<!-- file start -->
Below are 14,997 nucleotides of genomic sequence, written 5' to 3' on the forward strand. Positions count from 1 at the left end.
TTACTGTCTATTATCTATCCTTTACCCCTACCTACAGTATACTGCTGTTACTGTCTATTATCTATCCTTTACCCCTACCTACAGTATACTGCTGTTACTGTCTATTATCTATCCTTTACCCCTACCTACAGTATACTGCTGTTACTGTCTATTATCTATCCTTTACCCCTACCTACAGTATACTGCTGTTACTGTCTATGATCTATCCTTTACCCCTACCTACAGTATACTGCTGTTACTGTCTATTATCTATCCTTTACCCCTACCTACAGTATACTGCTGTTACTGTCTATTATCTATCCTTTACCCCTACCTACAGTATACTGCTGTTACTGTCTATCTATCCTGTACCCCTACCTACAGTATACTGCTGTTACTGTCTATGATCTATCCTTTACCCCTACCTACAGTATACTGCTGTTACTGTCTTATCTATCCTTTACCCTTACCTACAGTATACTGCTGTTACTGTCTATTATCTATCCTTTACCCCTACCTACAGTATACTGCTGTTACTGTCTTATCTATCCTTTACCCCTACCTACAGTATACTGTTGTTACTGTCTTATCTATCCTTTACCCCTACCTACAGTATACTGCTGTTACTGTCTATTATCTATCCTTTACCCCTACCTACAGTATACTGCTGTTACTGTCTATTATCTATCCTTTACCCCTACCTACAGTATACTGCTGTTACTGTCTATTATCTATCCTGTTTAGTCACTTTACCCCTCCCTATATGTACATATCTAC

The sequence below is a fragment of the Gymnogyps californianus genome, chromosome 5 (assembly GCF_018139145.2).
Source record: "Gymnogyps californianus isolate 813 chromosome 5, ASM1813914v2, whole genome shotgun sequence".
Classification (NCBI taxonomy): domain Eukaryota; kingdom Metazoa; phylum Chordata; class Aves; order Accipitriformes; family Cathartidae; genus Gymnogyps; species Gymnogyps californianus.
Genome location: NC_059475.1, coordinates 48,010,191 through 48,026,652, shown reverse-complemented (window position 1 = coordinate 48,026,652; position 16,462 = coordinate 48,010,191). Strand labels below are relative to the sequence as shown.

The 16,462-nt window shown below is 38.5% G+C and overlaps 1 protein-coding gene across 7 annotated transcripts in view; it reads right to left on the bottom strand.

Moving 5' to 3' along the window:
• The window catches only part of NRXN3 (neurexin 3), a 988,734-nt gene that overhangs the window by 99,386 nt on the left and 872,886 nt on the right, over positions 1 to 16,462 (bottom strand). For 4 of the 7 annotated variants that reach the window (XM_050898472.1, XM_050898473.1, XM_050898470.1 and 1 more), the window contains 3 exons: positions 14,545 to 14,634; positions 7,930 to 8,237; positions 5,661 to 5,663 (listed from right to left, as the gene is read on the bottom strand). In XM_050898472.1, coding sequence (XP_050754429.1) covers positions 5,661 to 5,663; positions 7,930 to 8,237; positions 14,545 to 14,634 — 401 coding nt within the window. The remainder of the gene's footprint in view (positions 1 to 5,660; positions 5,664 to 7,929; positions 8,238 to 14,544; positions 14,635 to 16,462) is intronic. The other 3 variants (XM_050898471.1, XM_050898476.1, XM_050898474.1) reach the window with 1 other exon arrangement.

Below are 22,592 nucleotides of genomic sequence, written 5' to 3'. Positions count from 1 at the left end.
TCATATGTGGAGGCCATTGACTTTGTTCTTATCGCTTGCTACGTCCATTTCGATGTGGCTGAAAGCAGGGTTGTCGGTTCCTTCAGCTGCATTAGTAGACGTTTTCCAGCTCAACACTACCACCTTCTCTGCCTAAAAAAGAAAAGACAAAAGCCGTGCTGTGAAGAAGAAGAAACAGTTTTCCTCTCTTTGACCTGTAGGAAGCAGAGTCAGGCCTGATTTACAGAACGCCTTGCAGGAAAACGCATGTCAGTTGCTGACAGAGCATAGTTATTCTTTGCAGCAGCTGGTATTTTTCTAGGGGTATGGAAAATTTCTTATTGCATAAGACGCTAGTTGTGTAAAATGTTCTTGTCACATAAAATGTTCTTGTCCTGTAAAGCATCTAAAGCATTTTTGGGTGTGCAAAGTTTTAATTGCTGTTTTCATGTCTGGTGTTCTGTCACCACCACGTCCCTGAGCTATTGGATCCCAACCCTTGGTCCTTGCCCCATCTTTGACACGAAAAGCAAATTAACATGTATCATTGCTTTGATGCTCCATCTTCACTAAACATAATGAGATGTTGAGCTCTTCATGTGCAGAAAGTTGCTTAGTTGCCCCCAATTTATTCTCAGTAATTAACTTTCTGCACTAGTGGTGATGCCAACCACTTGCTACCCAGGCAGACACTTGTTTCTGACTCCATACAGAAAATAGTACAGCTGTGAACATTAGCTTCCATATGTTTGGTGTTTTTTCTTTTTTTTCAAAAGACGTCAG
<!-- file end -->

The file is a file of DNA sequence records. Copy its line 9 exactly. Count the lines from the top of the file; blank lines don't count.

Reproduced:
• The window catches only part of NRXN3 (neurexin 3), a 988,734-nt gene that overhangs the window by 99,386 nt on the left and 872,886 nt on the right, over positions 1 to 16,462 (bottom strand). For 4 of the 7 annotated variants that reach the window (XM_050898472.1, XM_050898473.1, XM_050898470.1 and 1 more), the window contains 3 exons: positions 14,545 to 14,634; positions 7,930 to 8,237; positions 5,661 to 5,663 (listed from right to left, as the gene is read on the bottom strand). In XM_050898472.1, coding sequence (XP_050754429.1) covers positions 5,661 to 5,663; positions 7,930 to 8,237; positions 14,545 to 14,634 — 401 coding nt within the window. The remainder of the gene's footprint in view (positions 1 to 5,660; positions 5,664 to 7,929; positions 8,238 to 14,544; positions 14,635 to 16,462) is intronic. The other 3 variants (XM_050898471.1, XM_050898476.1, XM_050898474.1) reach the window with 1 other exon arrangement.